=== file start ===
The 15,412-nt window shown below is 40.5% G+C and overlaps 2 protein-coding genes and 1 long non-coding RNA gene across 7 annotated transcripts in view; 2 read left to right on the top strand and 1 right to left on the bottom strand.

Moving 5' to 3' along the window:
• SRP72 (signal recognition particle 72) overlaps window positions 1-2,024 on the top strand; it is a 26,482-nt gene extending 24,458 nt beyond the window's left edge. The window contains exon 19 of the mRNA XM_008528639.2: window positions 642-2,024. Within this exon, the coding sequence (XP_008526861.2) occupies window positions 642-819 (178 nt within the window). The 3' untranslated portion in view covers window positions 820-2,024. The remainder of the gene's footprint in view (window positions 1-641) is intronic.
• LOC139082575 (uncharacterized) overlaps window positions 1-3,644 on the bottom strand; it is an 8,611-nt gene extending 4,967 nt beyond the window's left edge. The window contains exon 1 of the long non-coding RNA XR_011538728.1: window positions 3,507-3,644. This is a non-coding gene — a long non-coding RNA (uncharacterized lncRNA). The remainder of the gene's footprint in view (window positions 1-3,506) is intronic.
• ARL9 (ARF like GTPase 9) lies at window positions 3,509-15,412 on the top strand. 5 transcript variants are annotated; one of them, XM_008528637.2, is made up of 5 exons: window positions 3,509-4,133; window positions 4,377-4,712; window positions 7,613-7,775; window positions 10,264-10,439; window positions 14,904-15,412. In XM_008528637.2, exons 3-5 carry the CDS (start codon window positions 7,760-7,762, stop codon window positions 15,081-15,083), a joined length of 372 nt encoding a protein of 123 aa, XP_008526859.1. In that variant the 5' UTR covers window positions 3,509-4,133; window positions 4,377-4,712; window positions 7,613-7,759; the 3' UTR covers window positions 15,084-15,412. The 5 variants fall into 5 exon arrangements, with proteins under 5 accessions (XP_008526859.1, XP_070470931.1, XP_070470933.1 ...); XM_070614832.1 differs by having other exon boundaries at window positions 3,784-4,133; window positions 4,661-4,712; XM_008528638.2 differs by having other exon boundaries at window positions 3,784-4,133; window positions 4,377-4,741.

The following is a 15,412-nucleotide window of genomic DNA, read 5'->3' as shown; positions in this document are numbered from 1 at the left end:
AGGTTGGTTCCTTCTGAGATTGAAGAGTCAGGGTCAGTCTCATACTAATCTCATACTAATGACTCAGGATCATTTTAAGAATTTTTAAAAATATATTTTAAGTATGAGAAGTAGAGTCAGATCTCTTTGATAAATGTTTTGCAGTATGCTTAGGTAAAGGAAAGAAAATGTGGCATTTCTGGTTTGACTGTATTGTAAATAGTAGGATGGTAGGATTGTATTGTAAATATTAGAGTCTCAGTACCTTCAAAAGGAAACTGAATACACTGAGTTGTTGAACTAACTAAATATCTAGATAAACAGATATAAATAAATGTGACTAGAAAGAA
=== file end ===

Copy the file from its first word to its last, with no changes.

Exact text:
The 15,412-nt window shown below is 40.5% G+C and overlaps 2 protein-coding genes and 1 long non-coding RNA gene across 7 annotated transcripts in view; 2 read left to right on the top strand and 1 right to left on the bottom strand.

Moving 5' to 3' along the window:
• SRP72 (signal recognition particle 72) overlaps window positions 1-2,024 on the top strand; it is a 26,482-nt gene extending 24,458 nt beyond the window's left edge. The window contains exon 19 of the mRNA XM_008528639.2: window positions 642-2,024. Within this exon, the coding sequence (XP_008526861.2) occupies window positions 642-819 (178 nt within the window). The 3' untranslated portion in view covers window positions 820-2,024. The remainder of the gene's footprint in view (window positions 1-641) is intronic.
• LOC139082575 (uncharacterized) overlaps window positions 1-3,644 on the bottom strand; it is an 8,611-nt gene extending 4,967 nt beyond the window's left edge. The window contains exon 1 of the long non-coding RNA XR_011538728.1: window positions 3,507-3,644. This is a non-coding gene — a long non-coding RNA (uncharacterized lncRNA). The remainder of the gene's footprint in view (window positions 1-3,506) is intronic.
• ARL9 (ARF like GTPase 9) lies at window positions 3,509-15,412 on the top strand. 5 transcript variants are annotated; one of them, XM_008528637.2, is made up of 5 exons: window positions 3,509-4,133; window positions 4,377-4,712; window positions 7,613-7,775; window positions 10,264-10,439; window positions 14,904-15,412. In XM_008528637.2, exons 3-5 carry the CDS (start codon window positions 7,760-7,762, stop codon window positions 15,081-15,083), a joined length of 372 nt encoding a protein of 123 aa, XP_008526859.1. In that variant the 5' UTR covers window positions 3,509-4,133; window positions 4,377-4,712; window positions 7,613-7,759; the 3' UTR covers window positions 15,084-15,412. The 5 variants fall into 5 exon arrangements, with proteins under 5 accessions (XP_008526859.1, XP_070470931.1, XP_070470933.1 ...); XM_070614832.1 differs by having other exon boundaries at window positions 3,784-4,133; window positions 4,661-4,712; XM_008528638.2 differs by having other exon boundaries at window positions 3,784-4,133; window positions 4,377-4,741.

The following is a 15,412-nucleotide window of genomic DNA, read 5'->3' as shown; positions in this document are numbered from 1 at the left end:
AGGTTGGTTCCTTCTGAGATTGAAGAGTCAGGGTCAGTCTCATACTAATCTCATACTAATGACTCAGGATCATTTTAAGAATTTTTAAAAATATATTTTAAGTATGAGAAGTAGAGTCAGATCTCTTTGATAAATGTTTTGCAGTATGCTTAGGTAAAGGAAAGAAAATGTGGCATTTCTGGTTTGACTGTATTGTAAATAGTAGGATGGTAGGATTGTATTGTAAATATTAGAGTCTCAGTACCTTCAAAAGGAAACTGAATACACTGAGTTGTTGAACTAACTAAATATCTAGATAAACAGATATAAATAAATGTGACTAGAAAGAA